- Is your bad boss actually a narcissist? Two experts outline the signs.
- A narcissistic boss may brag about being above the rules and may even get aggressive.
- If that’s the case, you shouldn’t try to fix them; instead, try to leave the job.
You’ve likely heard the saying: People don’t quit their jobs, they quit their bosses.
But there are times when a bad boss is more than just bad. Your bad boss might actually be a narcissist.
A narcissist personality type is extremely self-centered, often with a grandiose sense of self, a consistent need for admiration, a tendency to take advantage of others, and a complete lack of empathy.
Craig Malkin, a clinical psychologist, a lecturer at Harvard Medical School, and the author of “Rethinking Narcissism,” described a narcissistic boss he once had.
“He insisted on my regularly staying hours late at work with trivial tasks like changing poster font sizes,” he told Business Insider. “He was more interested in controlling and demeaning me than fostering my career development.”
It’s important to note your bad boss might not necessarily have a narcissistic personality disorder, but they can still exhibit narcissistic traits and behaviors. Here are six signs you may have a narcissistic boss or manager.
They’re always the hero and can never fail
The narcissistic boss thrives in an environment surrounded by people who will encourage and feed their self-image through praise or admiration.
Amy Morin, a psychotherapist and the author of “13 Things Mentally Strong People Don’t Do,” said the narcissistic boss will likely take all the credit for any companywide successes.
“For example, the boss might act as though they’re personally giving you extra time off at the holidays when it was really a decision the board of directors made,” Morin told Business Insider.
This distinction allows them to control how they are perceived and monopolize praise.
“Picture the boss who sweeps in after making a mess of things and recounts for the board the harrowing tale of how they rescued the project they themself screwed up by running late with their part of it,” Malkin said. “They’ll naturally leave the last bit out.”
They brag about being ‘above the rules’
Narcissists often believe they shouldn’t be held to the same rules and expectations.
“The mantra of the narcissistic boss is that all rules are guidelines. The more narcissistic a boss is, the more likely they’ll feel too special to have to limit their own behavior and choices for anyone, even HR,” Malkin said.
Malkin said the narcissistic boss may even operate on an entirely different schedule than other workers.
They are unforgiving of their employees’ needs and well-being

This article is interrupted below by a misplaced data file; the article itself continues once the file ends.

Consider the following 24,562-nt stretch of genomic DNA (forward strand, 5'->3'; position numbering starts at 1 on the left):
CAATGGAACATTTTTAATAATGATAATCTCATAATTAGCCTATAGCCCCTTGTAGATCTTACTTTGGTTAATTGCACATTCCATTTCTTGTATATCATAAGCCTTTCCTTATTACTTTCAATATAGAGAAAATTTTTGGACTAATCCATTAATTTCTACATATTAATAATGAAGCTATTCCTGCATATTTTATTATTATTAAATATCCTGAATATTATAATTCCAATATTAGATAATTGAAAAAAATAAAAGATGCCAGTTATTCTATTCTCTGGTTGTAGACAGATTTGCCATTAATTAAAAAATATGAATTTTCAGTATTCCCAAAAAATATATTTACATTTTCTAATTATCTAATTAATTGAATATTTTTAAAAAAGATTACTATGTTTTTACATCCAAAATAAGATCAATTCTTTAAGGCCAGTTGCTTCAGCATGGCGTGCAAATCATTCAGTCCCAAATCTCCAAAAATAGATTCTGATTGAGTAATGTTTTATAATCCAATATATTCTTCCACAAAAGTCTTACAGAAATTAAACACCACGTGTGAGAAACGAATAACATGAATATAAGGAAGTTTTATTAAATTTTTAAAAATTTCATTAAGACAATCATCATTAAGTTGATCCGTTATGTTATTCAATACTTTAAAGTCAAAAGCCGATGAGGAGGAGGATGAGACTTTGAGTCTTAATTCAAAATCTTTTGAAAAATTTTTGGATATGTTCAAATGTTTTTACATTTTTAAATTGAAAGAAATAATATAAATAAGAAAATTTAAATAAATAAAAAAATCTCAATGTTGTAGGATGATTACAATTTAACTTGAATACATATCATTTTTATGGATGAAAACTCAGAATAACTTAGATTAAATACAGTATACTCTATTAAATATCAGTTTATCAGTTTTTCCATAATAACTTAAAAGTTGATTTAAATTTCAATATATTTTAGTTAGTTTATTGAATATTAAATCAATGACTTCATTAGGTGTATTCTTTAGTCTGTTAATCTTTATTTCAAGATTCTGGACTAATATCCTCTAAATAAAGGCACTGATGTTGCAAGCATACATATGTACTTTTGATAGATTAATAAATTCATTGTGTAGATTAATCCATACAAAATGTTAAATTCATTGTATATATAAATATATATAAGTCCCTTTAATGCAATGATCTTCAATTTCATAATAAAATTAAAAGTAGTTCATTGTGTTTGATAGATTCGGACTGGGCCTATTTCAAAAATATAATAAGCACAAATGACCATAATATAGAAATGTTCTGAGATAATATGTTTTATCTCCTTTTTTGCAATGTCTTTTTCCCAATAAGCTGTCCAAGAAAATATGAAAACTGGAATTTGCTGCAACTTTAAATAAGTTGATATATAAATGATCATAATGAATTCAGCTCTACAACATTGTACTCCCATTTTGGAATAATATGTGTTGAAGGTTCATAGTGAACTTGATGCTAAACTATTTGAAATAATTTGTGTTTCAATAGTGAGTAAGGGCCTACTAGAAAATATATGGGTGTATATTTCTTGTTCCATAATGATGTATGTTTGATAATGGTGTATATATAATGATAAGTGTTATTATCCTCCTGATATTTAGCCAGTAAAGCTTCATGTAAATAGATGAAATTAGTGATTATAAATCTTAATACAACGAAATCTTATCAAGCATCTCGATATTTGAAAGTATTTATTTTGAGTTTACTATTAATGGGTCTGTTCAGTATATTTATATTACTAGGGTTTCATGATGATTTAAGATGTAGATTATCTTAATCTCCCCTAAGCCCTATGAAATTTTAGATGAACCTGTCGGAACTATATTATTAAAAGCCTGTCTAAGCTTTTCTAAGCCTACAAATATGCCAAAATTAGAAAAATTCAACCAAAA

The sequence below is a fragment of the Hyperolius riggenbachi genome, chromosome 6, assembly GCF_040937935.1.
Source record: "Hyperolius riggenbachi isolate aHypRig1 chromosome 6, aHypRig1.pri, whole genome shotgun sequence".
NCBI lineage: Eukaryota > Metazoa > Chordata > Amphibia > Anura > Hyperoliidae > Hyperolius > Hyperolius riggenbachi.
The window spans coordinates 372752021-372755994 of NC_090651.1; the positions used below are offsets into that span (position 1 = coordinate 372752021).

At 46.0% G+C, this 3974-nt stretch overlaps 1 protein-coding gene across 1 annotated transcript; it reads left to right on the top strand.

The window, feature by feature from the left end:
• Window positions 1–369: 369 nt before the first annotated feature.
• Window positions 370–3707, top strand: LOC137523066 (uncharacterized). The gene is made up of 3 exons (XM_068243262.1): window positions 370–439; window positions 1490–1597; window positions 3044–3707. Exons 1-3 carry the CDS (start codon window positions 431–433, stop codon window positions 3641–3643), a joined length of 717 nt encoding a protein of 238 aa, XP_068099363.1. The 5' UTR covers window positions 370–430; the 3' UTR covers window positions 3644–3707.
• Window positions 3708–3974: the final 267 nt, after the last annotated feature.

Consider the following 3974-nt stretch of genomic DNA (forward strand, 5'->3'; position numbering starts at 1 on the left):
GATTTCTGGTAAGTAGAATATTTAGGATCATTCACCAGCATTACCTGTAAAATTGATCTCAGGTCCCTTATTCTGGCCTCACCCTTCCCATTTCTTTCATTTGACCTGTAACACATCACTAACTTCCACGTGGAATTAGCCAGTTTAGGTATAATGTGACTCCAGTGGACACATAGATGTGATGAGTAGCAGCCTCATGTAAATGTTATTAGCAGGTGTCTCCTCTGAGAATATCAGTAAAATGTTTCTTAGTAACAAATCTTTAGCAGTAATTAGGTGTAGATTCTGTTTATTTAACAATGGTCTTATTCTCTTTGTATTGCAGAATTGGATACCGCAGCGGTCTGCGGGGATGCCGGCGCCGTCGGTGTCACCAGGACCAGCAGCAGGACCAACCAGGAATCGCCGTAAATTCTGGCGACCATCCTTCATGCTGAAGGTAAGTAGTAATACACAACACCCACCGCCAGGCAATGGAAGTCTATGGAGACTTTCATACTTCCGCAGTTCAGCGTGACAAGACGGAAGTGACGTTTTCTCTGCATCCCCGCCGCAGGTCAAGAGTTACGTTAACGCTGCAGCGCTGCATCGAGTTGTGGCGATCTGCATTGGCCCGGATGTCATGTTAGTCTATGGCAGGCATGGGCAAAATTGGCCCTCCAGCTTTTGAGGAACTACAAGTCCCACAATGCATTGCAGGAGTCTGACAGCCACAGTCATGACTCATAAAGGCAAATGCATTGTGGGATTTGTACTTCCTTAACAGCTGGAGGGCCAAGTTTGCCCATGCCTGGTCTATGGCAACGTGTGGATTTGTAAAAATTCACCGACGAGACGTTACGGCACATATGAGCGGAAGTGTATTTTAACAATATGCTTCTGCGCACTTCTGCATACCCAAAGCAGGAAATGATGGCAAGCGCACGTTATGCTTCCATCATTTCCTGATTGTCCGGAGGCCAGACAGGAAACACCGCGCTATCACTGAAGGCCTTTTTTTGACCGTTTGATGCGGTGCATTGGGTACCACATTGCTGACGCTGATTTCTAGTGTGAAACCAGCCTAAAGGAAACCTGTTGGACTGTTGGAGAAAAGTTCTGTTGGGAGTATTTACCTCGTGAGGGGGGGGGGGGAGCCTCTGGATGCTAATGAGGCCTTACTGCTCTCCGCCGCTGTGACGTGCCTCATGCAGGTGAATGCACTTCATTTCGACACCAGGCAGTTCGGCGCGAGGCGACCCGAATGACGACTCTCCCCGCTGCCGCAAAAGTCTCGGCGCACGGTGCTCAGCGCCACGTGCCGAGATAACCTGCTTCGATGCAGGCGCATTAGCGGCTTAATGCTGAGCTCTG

A narcissistic boss may show little concern for issues that may arise in their employees’ lives. They’re typically insensitive and dismissive of your problems.
“Their lack of empathy can be most damaging,” Morin said. “They might say they encourage people to take time off, but they may punish people who use their PTO.”
Malkin added that setting and sticking to strict work boundaries is difficult but necessary with this type of boss.
They are unwilling to hear any constructive feedback
Narcissistic bosses can’t be bothered with constructive feedback.
“The more narcissistic someone is, the more their ego is threatened by the suggestion that they missed something or might need to correct course,” Malkin said. “In their minds, only mere mortals make mistakes.”
Morin added that open and honest communication is essential to foster and maintain a healthy work environment. If people are afraid to voice how they truly feel and express only what the narcissistic boss wants to hear, it cultivates a culture of fear and dishonesty.
“It can quickly become a toxic workplace as people don’t feel free to share their own ideas or express any concerns about a strategy the company is employing,” Morin said.
They never recognize their employees’ accomplishments
“Extremely narcissistic bosses loath to acknowledge anyone else’s talent or achievement because it threatens their sense that they, and they alone, deserve the spotlight and recognition,” Malkin said.
If they have to compliment someone, they’ll give themselves credit for someone else’s success, framing it in the context of their brilliant leadership.
They use aggression to intimidate
The narcissist uses aggression as a manipulation tactic. Raising their voice or slamming their fist against the table are ways to silence and intimidate employees. They can also use condescension and gaslighting.
“When I had a narcissistic boss, I steered clear as much as possible,” Morin said. “Disagreeing with them usually doesn’t do any good as they get angry and grow hostile. They often punish people for speaking up.”
It’s best not to take narcissistic boss’ outbursts personally and to move on as quickly as possible, Morin said.
If this rings true, the experts say you should leave your job if you can
Morin said the best course of action is to leave the job. She said you could go to HR, but it could lead to a long, painful investigation.
It’s not worth trying to change the narcissistic boss or attempting to get them to like you; you’ll merely get more hurt in the process. Instead, detach yourself from their actions and behavior. Morin said it’s best not to say anything negative about why you’re leaving the job.
“Stay focused on what you can control — your attitude and your behavior when you leave,” Morin said. “How your boss responds isn’t up to you and not within your control.”